Is There Lead In Your Plumbing Pipes? Here's What You Need To Know

27 February 2023
 Categories: , Blog


If you're like many modern homeowners, you may believe that lead in household tap water is a thing of the past — after all, even though lead pipes were once common in many homes, they were banned in the United States in 1986 due to their harmful effects on health. However, many homes built before this time may still have lead pipes, which can leach lead into the drinking water.

Here are some signs that your plumbing pipes may have lead in them.

Age of Your Home

If your home was built before 1986, there is a higher likelihood that your plumbing pipes contain lead. However, even if your home was built after 1986, it is possible that some of the plumbing fixtures or solder may contain lead. A recent report by American Public Media shows that levels of lead in household tap water may be significantly higher than average.

Water Discoloration

If your water appears discolored or rusty, it could be a sign that your pipes are corroded and leaching lead. However, water discoloration can also be caused by other factors such as sediment buildup or a problem with the municipal water supply.

Taste or Smell

If your water has a metallic taste or smell, it could be a sign of lead contamination. However, lead in water does not typically have a distinct taste or odor, so this sign may not always be present.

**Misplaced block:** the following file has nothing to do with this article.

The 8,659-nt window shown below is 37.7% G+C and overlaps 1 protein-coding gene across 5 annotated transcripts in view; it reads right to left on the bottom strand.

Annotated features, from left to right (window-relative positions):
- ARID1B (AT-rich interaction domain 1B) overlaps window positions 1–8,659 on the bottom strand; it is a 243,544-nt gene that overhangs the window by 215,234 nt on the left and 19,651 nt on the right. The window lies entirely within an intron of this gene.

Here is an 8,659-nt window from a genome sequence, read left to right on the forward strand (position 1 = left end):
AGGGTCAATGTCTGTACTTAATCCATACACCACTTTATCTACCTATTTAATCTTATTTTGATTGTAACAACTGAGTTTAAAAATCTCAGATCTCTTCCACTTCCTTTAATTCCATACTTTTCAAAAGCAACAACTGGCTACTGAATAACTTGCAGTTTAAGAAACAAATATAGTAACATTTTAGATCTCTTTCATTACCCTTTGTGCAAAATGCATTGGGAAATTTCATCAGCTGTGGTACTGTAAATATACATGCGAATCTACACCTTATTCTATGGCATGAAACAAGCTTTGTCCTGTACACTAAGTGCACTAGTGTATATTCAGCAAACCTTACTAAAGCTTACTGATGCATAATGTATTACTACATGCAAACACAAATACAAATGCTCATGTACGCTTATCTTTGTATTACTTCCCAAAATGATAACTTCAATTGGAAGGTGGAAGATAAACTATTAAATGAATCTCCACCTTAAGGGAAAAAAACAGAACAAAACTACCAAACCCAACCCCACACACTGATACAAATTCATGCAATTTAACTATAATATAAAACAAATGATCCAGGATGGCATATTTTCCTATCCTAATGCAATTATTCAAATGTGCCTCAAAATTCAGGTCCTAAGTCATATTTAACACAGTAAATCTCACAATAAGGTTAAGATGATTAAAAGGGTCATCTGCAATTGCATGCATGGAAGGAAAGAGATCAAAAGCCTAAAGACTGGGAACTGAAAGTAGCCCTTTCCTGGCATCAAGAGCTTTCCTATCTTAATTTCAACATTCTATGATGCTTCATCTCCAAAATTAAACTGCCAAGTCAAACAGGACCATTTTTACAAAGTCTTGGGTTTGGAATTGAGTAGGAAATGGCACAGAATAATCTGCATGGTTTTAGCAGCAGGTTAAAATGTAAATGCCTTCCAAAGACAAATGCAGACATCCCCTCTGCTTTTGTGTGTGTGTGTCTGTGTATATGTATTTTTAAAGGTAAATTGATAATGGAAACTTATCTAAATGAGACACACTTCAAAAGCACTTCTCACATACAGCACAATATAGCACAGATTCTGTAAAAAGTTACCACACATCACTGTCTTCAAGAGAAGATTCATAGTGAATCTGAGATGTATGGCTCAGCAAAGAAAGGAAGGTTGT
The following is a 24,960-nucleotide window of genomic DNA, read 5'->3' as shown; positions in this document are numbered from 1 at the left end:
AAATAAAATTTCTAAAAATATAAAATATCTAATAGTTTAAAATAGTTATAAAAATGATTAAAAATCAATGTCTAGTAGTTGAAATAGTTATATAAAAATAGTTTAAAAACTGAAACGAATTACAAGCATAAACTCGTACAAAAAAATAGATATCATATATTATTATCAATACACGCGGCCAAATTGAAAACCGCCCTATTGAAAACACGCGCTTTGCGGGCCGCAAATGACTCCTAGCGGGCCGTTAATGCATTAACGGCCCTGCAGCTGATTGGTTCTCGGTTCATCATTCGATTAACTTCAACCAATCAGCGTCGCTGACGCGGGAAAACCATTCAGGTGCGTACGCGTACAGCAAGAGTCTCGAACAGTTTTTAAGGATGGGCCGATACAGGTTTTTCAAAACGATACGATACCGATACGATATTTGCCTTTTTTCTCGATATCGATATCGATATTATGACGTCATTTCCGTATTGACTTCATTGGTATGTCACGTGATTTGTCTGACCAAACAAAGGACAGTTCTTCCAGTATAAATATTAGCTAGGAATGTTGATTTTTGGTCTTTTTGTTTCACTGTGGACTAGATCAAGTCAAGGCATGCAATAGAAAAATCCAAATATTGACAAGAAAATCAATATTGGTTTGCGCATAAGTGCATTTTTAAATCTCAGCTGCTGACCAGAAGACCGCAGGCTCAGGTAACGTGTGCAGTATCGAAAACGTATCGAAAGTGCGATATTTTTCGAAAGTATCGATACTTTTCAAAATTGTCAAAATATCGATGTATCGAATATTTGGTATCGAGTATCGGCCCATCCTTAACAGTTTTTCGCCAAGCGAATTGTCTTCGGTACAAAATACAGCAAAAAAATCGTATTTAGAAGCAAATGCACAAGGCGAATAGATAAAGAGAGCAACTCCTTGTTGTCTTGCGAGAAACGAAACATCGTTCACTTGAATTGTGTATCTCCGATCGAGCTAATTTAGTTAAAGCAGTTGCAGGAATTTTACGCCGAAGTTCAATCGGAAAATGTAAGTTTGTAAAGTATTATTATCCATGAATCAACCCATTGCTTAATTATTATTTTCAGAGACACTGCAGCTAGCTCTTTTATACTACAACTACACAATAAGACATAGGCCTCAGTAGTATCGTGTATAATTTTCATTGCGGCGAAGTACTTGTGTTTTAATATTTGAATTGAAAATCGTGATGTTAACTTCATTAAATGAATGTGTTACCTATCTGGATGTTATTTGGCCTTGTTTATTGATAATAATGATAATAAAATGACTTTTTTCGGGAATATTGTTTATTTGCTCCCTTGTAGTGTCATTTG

Health Effects

Lead exposure can have serious health effects, especially in children and pregnant women. If you or a family member have experienced symptoms such as abdominal pain, headaches, or fatigue, it is important to see a doctor and consider having your water tested for lead.

The best way to determine if your plumbing pipes contain lead is to have your water tested by a certified laboratory. You can contact your local health department or a private laboratory to request a water test.

Reducing Potential Exposure

If you suspect that your plumbing pipes may contain lead, there are several steps you can take to reduce your exposure. First, run your water for at least 30 seconds before using it for drinking or cooking. This can help flush out any lead that may have accumulated in the pipes. Additionally, consider installing a water filtration system that is certified to remove lead. Finally, if your plumbing pipes do contain lead, it is recommended that you have them replaced by a licensed plumber.

Contact a lead testing service near you to learn more.